1.b. a1470– question, v. transitive. To ask a question or questions of (a person), esp. in an official context; to interrogate. Also in extended use.

a1325– quest, n.² A long or arduous search for something.

Old English– rind, n.¹ The peel or skin of a fruit, vegetable, root, etc., now esp. when forming a tough, fleshy outer casing or layer.

Figure 3

1.a. c1225– reason, n.¹ The power of the mind to think and form valid judgments by a process of logic; the mental faculty which is used in adapting thought or action to comprehend, analyze, and make sense of information and experiences in a rational and coherent manner.

2.a. a1400– reason, v. To think in a connected or logical manner; to employ the faculty of reason in forming conclusions. intransitive.

Old English–1522 sale, n.¹ A hall or 
spacious chamber; a king's or noble's 
lodging, palace, castle; occasionally 
a tent.

[Denoting an elongated thing regarded primarily as undivided, without emphasis on its parts, especially when dragged or trailed.]

1.a. a1393– train, n.¹ An elongated back of a robe or skirt, or a separate long piece of material attached at the back of formal dress, which trails behind on the ground.

1.b. 1559– train, n.² The tail of a comet; (also) a luminous trail left by the passage of a meteor through the atmosphere.
2.a. c1425– train, v.¹ transitive. To subject to discipline and instruction for development of character, behaviour, or skill… To give sustained instruction and practice to…

1961– Valium, n. A proprietary name for the drug diazepam, C16H13N2OCl, used esp. as an anti-anxiety agent, hypnotic, and muscle relaxant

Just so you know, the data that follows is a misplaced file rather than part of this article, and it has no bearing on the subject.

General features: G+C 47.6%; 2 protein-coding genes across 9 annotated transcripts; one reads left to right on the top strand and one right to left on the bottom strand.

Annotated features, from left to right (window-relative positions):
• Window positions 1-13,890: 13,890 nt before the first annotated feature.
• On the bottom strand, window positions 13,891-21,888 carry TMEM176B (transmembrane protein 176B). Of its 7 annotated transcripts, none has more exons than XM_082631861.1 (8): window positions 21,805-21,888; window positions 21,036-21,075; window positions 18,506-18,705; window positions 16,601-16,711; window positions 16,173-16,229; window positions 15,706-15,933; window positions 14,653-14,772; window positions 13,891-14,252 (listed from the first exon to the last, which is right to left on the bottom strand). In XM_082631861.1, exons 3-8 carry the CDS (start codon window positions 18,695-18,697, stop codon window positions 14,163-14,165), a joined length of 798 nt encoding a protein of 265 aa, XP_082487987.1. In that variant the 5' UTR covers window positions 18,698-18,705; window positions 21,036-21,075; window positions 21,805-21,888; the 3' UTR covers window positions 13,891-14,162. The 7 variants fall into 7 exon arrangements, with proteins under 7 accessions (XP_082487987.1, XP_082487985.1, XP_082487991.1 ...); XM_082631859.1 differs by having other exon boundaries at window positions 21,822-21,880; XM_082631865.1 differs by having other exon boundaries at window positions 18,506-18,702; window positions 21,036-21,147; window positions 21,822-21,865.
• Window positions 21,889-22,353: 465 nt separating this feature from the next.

Old English–1540 umb, variant of umbe, prep. & adv. Around, about.

1568– umber, n.³ A brown earth used as a pigment.

1688– umbilicus, n. Anatomy. The central depression in the abdomen, marking the point of attachment of the umbilical cord; the navel.

1426– umbrage, n. spec. Shade or shadow cast by trees or the like.

1609– umbrella, n. A portable protection against bad weather, made of silk or similar material fastened on slender ribs, which are attached radially to a stick and can be opened or closed, providing shelter from rain or sun as needed.

1892– woodruff, n.² A key whose cross-section is part circular (to fit into a curved keyway in a shaft) and part rectangular.

Old English– woof, n.¹ The threads that cross from side to side of a web, at right angles to the warp

Old English– wool, n. The fine soft curly hair forming the fleecy coat of the domesticated sheep (and similar animals), characterized by its property of felting.
Figure 5

Figure 6

1952– Xerox, n. A proprietary name for photocopiers; also used loosely (attributive and absol.) to denote any photocopy.

Old English– yellow, adj. & n. Of a colour intermediate between orange and green in the spectrum. 1674– zest, n.¹ figurative. Enthusiasm for and enjoyment of something, esp. as displayed in speech or action; gusto, relish.

Figure 7

Figure 8

definitions borrowed (and occasionally modified) from Oxford English Dictionary, and Collins Dictionary.

video credits: Jordan Hundelt Director and Editor, Trisha Pickelhaupt Camera Operator